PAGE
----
The SHU can be hard, especially if you don’t know why you are back there or what is going to happen. He said he told the psychologist he wanted to hurt himself. One guy from the FDC tried to hang himself. Another has covered himself with his own shit on at least three occasions while I was here. The head psychologist walks around, more often when there is a crisis. She hands out Sudoku puzzles and pamphlets on stress management and coping with time. Some of it is good, such as developing patience and endurance to overcome difficult situations like this. But, overall it tells you to simply accept your charges and conditions as outside of your control. In the section entitled “Resentment”, they say most of us “have met people like this, they seem angry at life,” that they are mad at “an entire system – such as the courts, the justice system, or prison staff,” and that it “doesn’t matter if the wrong is real or imagined.” This is the same psychologist that told me that, in regards to RDAP, if you go to SHU for whatever reason – even if you have charges dropped, even if your celly had something in the room and both of you go to SHU but you are released because he took the rap – you will still be “clinically teamed” and “set back” an RDAP phase, because you likely did something wrong anyway. She was also the one who locked up my old celly with the medication, knowing full well that if the shot sticks, it would cause him to lose the year off he earned having completed RDAP. Even if BOP psychologists are genuinely concerned about the welfare of those in SHU, there is only so much they can do, because they work for the system that is inflicting the damage, and have no power to stop the bleeding.
A week passes. Though I am on the docket to see the DHO, there are no hearings this week because of “Thanksgiving” so we all are just sitting for now. I get into a nice routine: eating, reading, sleeping, and working out. Whether I am in general population or the SHU, I don’t skip a day; one day I do upper body pushups and dips off the toilet, the next I do a lower body cardio routine of squats, sit-ups, jumping jacks, planks, and a variety of stretches. I make a few origami models and write letters. I find a few gems in the book cart. I read Shantaram by Gregory David Roberts, Hocus Pocus by Kurt Vonnegut, and Just Mercy by Bryan Stevensen. I receive the monthly Friends of AK Press books: Zooicide and Feminism in Motion. When I’m tired of reading and laying in bed all day, I pace in small circles, lost in thoughts and memories.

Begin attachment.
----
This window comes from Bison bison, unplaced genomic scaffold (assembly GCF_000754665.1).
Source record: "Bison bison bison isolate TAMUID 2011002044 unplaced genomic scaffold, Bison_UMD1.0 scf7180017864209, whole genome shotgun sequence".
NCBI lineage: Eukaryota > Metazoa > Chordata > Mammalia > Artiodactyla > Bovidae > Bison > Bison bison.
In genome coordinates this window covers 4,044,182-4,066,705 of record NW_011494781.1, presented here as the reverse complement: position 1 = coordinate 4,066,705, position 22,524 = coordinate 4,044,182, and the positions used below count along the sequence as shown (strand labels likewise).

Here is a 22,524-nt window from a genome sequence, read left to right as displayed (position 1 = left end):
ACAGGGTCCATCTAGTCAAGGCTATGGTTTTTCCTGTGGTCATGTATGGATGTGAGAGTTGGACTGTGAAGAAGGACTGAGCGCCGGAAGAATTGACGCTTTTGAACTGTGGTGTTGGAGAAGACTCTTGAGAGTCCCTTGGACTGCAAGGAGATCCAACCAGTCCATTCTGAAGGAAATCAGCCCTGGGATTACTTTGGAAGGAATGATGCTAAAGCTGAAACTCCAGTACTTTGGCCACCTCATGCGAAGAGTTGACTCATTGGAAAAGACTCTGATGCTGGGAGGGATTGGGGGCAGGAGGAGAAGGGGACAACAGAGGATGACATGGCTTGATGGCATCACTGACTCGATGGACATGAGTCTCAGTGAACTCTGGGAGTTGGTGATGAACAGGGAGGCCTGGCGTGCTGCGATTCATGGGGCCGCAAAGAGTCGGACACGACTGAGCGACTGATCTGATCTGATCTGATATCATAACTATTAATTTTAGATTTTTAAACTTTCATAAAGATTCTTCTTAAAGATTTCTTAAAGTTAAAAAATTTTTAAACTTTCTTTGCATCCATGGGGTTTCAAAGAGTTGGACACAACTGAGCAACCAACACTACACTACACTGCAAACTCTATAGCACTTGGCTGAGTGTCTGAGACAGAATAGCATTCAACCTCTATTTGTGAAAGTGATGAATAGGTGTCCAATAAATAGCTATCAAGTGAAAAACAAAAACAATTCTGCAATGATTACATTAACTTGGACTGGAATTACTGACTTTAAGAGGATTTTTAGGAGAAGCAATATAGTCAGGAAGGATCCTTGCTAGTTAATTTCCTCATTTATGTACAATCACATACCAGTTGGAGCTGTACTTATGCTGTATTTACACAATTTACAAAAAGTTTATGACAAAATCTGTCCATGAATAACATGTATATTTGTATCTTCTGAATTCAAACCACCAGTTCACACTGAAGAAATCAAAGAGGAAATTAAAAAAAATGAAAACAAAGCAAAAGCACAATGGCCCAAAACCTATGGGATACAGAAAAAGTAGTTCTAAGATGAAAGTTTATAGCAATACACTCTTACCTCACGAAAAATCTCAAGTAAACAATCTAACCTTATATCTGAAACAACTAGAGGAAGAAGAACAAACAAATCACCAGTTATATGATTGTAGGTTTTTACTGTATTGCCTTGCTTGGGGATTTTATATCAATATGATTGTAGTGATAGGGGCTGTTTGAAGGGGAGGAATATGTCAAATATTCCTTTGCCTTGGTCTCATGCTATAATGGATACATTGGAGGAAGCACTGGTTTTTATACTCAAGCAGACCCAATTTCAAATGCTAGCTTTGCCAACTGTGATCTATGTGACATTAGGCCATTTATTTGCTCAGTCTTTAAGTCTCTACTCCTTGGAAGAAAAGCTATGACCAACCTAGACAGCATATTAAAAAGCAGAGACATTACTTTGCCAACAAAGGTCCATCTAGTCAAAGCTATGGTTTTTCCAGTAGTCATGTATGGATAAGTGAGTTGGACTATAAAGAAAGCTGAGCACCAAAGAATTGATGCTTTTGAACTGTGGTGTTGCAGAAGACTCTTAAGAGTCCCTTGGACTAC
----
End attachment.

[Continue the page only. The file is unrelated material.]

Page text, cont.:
One day, a CO comes to bring me to the property room. All of my stuff is emptied on a table. My inventory receipt says “Property Found Unsecured” and so much is missing. My MP3 player, my chess set, clothes, and dozens of various borderline contraband objects that took forever to collect. Any food item that was opened was thrown away. I’m given a confiscation form. By policy we’re only allowed five books, so they confiscated the rest. I went HAM last time they tried to do me like this, but I shelve this issue for now, believing that I am likely to beat the shot and be released and where I can track down my missing stuff.
In SHU we are only allowed soap, toothpaste, shower shoes, and a radio/earbuds. I had some earbuds in my “locker buddy” but it appears the CO who packed my property didn’t bother to go through it. When the CO isn’t looking, I stuffed a bag of yellow Keefe coffee in my pants, but when I am patted down on the way back to the cell, it is discovered. “Hey, can’t blame me for trying.” He laughs and puts it back on the shelf.